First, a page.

BACKGROUND OF THE INVENTION

NAD and NADH are the most abundant coenzymes included in the body, and participate in oxidation-reduction reactions of various dehydrogenases by means of reversible changes between NAD and NADH which give and receive hydrogen atoms. NAD and NADH have different absorption peaks at about 260 nm and 340 nm respectively, and changes in their absorbancy are utilized for measurement of activities of various enzymes.

A signal amplification system associated with the cyclic interconversion or cyclic oxidation-reduction reaction of NAD/NADH is known as a method for detection of NAD, or NADH in a high sensitivity (C. Bernofsky et al., Analytical Biochemistry, Vol. 52, pp. 452-458, 1973: A. Johannsson et al., Clinica Chimica Acta, Vol. 148, pp. 119-124, 1985: F. J. Dhahir et al., Clinical Chemistry, Vol. 38, pp. 227-232, 1992 and U.S. Pat. No. 4,769,321).

In this method, a color-development signal is amplified by repetition of the oxidation-reduction reactions between NAD and NADH (enzymatic cycling) to thereby detect the presence of NAD or NADH with a high sensitivity. Therefore, by correlating the presence or non-presence of NAD or NADH with a substance to be detected, the substance can be detected indirectly via the detection of NAD/NADH by this method.

As will be seen from the reaction diagram shown hereunder, NAD or NADH act as a coenzyme, in the presence of dehydrogenase (e.g., alcohol dehydrogenase which is abbreviated hereinafter as ADH) and its substrate (e.g., ethanol) for the oxidation reaction of the substrate, during which NAD is reduced to NADH. Furthermore, NADH is oxidated into NAD in the presence of a tetrazolium dye and its reductase (diaphorase), at the same time the tetrazolium dye is reduced to formazan as the color-development signal. Under the conditions mentioned above, the oxidation-reduction reaction between NAD and NADH is repeated to thereby gradually increase the signal intensity. ##STR1##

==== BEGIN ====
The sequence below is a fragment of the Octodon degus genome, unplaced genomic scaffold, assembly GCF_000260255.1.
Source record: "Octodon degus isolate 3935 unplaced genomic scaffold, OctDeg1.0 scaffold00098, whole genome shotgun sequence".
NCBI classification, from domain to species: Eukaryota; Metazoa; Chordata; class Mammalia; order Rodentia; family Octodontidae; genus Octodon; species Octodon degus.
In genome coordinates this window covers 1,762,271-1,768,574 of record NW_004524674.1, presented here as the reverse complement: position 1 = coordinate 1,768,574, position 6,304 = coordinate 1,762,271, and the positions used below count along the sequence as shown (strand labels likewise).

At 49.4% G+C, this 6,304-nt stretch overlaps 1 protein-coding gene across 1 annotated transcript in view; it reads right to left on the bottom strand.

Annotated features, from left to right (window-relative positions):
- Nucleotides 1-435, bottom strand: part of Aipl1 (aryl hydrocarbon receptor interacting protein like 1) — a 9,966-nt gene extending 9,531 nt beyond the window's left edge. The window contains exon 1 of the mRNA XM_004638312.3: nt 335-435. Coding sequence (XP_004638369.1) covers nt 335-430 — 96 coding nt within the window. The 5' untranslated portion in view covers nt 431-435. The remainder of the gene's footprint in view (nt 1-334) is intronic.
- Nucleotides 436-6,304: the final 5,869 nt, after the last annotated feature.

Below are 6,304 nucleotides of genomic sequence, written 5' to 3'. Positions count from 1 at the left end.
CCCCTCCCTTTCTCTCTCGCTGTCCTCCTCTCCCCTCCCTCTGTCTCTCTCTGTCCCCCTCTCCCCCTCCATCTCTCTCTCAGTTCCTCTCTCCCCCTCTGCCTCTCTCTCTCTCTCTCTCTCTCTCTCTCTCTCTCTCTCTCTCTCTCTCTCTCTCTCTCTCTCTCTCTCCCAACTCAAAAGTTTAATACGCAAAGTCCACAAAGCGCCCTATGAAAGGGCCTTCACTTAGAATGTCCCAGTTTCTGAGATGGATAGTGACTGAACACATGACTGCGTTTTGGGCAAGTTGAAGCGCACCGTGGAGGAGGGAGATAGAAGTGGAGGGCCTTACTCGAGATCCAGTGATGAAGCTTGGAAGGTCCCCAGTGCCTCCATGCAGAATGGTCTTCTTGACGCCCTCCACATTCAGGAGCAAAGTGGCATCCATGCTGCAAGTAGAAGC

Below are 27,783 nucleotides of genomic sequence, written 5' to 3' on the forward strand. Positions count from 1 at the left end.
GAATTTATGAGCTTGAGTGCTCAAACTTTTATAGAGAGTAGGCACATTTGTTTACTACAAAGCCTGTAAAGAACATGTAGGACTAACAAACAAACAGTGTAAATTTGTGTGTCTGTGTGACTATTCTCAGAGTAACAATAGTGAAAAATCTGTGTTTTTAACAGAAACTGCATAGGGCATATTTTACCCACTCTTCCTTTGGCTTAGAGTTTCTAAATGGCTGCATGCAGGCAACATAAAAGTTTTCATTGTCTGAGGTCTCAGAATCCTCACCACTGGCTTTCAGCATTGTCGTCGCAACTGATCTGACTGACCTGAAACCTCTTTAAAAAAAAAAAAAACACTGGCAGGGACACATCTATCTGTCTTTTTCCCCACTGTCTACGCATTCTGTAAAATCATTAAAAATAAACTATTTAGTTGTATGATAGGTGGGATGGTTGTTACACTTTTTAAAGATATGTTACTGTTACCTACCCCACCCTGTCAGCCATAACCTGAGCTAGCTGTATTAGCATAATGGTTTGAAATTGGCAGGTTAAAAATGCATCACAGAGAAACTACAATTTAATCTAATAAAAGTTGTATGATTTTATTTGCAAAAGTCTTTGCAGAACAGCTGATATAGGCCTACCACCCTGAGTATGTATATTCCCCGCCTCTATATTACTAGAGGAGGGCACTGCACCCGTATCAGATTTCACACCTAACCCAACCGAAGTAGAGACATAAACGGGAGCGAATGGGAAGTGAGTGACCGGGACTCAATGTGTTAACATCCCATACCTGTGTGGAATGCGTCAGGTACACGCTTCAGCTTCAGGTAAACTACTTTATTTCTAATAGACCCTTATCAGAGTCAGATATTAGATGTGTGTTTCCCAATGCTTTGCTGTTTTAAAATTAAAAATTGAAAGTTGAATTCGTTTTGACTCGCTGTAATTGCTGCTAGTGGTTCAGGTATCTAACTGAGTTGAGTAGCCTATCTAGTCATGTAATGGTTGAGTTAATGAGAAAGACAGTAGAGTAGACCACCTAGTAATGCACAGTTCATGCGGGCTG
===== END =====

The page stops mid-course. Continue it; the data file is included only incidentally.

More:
The detection technique of NAD or NADH with such a signal amplification system is applied to measurement of phosphatase activity (A. Johannsson et al., supra: and F. J. Dhahir et al., supra), and to measurement of NAD-synthetase activity (Hideo Misaki, Bio Industry, Vol. 7, pp. 775-787, 1990) and the like. In spite of the fact that the method is a colorimetric analysis, the method is accepted as an extremely excellent method in the field of immunoassay, especially in the measurement of alkaline phosphatase, since it can provide a potent detection sensitivity which is comparable to that in fluorescence technique (or fluorescent antibody technique) or color-development technique [Edited by Ishikawa et al., Kouso Men-eki Sokuteiho (in Japanese), the third edition, pp. 58-60, published by Igakushoin].

Heretofore, ADH derived from baker's yeast has been utilized in general in an analytical system utilizing such an enzymatic cycling (repetitive interconversion) of NAD/NADH. The ADH of baker's yeast, however, has a very short activity-duration so that a large quantity of ADH must be added in a reagent for the analytical system to enable the repetitive oxidation-reduction reaction between NAD and NADH which in turn amplifier a detectable color-development signal.